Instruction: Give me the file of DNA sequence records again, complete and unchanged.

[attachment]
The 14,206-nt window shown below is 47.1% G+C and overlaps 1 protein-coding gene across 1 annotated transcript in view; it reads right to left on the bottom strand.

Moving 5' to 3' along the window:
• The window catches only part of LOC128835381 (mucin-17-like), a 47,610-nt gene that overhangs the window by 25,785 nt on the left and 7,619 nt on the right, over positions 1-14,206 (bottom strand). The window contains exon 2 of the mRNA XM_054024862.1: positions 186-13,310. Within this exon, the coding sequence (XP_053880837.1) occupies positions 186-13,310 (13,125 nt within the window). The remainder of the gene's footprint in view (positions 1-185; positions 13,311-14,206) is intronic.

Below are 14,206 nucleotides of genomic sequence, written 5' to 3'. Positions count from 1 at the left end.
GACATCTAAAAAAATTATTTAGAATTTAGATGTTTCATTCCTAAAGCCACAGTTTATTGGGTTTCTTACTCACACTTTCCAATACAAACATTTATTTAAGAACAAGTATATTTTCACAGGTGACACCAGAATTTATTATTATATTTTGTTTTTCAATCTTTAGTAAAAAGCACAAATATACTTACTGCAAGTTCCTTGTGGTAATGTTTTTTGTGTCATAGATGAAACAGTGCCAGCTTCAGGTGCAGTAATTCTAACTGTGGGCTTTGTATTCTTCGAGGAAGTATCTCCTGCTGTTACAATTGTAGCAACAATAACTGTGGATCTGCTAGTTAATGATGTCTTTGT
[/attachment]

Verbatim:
The 14,206-nt window shown below is 47.1% G+C and overlaps 1 protein-coding gene across 1 annotated transcript in view; it reads right to left on the bottom strand.

Moving 5' to 3' along the window:
• The window catches only part of LOC128835381 (mucin-17-like), a 47,610-nt gene that overhangs the window by 25,785 nt on the left and 7,619 nt on the right, over positions 1-14,206 (bottom strand). The window contains exon 2 of the mRNA XM_054024862.1: positions 186-13,310. Within this exon, the coding sequence (XP_053880837.1) occupies positions 186-13,310 (13,125 nt within the window). The remainder of the gene's footprint in view (positions 1-185; positions 13,311-14,206) is intronic.

Below are 14,206 nucleotides of genomic sequence, written 5' to 3'. Positions count from 1 at the left end.
GACATCTAAAAAAATTATTTAGAATTTAGATGTTTCATTCCTAAAGCCACAGTTTATTGGGTTTCTTACTCACACTTTCCAATACAAACATTTATTTAAGAACAAGTATATTTTCACAGGTGACACCAGAATTTATTATTATATTTTGTTTTTCAATCTTTAGTAAAAAGCACAAATATACTTACTGCAAGTTCCTTGTGGTAATGTTTTTTGTGTCATAGATGAAACAGTGCCAGCTTCAGGTGCAGTAATTCTAACTGTGGGCTTTGTATTCTTCGAGGAAGTATCTCCTGCTGTTACAATTGTAGCAACAATAACTGTGGATCTGCTAGTTAATGATGTCTTTGT